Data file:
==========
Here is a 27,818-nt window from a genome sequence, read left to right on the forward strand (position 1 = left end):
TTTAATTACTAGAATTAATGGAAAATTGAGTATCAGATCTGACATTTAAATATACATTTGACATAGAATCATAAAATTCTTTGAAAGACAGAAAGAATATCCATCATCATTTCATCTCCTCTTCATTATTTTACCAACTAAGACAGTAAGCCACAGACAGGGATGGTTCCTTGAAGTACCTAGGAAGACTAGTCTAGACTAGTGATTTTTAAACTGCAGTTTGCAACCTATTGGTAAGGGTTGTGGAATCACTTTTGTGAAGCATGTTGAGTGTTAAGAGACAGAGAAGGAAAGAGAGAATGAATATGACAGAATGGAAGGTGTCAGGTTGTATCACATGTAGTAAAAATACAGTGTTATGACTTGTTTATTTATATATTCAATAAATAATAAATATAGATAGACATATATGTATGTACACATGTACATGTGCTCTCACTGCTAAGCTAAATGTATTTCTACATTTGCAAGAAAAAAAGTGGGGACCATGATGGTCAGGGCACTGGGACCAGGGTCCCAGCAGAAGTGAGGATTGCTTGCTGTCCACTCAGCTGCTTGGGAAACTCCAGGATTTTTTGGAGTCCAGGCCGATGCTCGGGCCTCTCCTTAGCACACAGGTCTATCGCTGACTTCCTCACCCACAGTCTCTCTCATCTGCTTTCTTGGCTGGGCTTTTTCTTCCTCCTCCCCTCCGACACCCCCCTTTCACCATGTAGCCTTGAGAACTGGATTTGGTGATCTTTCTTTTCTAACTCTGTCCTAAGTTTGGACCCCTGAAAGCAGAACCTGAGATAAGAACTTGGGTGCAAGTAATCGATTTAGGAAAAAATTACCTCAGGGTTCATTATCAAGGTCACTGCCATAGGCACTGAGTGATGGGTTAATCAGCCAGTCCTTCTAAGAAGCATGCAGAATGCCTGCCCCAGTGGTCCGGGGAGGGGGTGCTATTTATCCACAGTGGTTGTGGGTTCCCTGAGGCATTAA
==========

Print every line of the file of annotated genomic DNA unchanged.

Here is a 27,818-nt window from a genome sequence, read left to right on the forward strand (position 1 = left end):
TTTAATTACTAGAATTAATGGAAAATTGAGTATCAGATCTGACATTTAAATATACATTTGACATAGAATCATAAAATTCTTTGAAAGACAGAAAGAATATCCATCATCATTTCATCTCCTCTTCATTATTTTACCAACTAAGACAGTAAGCCACAGACAGGGATGGTTCCTTGAAGTACCTAGGAAGACTAGTCTAGACTAGTGATTTTTAAACTGCAGTTTGCAACCTATTGGTAAGGGTTGTGGAATCACTTTTGTGAAGCATGTTGAGTGTTAAGAGACAGAGAAGGAAAGAGAGAATGAATATGACAGAATGGAAGGTGTCAGGTTGTATCACATGTAGTAAAAATACAGTGTTATGACTTGTTTATTTATATATTCAATAAATAATAAATATAGATAGACATATATGTATGTACACATGTACATGTGCTCTCACTGCTAAGCTAAATGTATTTCTACATTTGCAAGAAAAAAAGTGGGGACCATGATGGTCAGGGCACTGGGACCAGGGTCCCAGCAGAAGTGAGGATTGCTTGCTGTCCACTCAGCTGCTTGGGAAACTCCAGGATTTTTTGGAGTCCAGGCCGATGCTCGGGCCTCTCCTTAGCACACAGGTCTATCGCTGACTTCCTCACCCACAGTCTCTCTCATCTGCTTTCTTGGCTGGGCTTTTTCTTCCTCCTCCCCTCCGACACCCCCCTTTCACCATGTAGCCTTGAGAACTGGATTTGGTGATCTTTCTTTTCTAACTCTGTCCTAAGTTTGGACCCCTGAAAGCAGAACCTGAGATAAGAACTTGGGTGCAAGTAATCGATTTAGGAAAAAATTACCTCAGGGTTCATTATCAAGGTCACTGCCATAGGCACTGAGTGATGGGTTAATCAGCCAGTCCTTCTAAGAAGCATGCAGAATGCCTGCCCCAGTGGTCCGGGGAGGGGGTGCTATTTATCCACAGTGGTTGTGGGTTCCCTGAGGCATTAA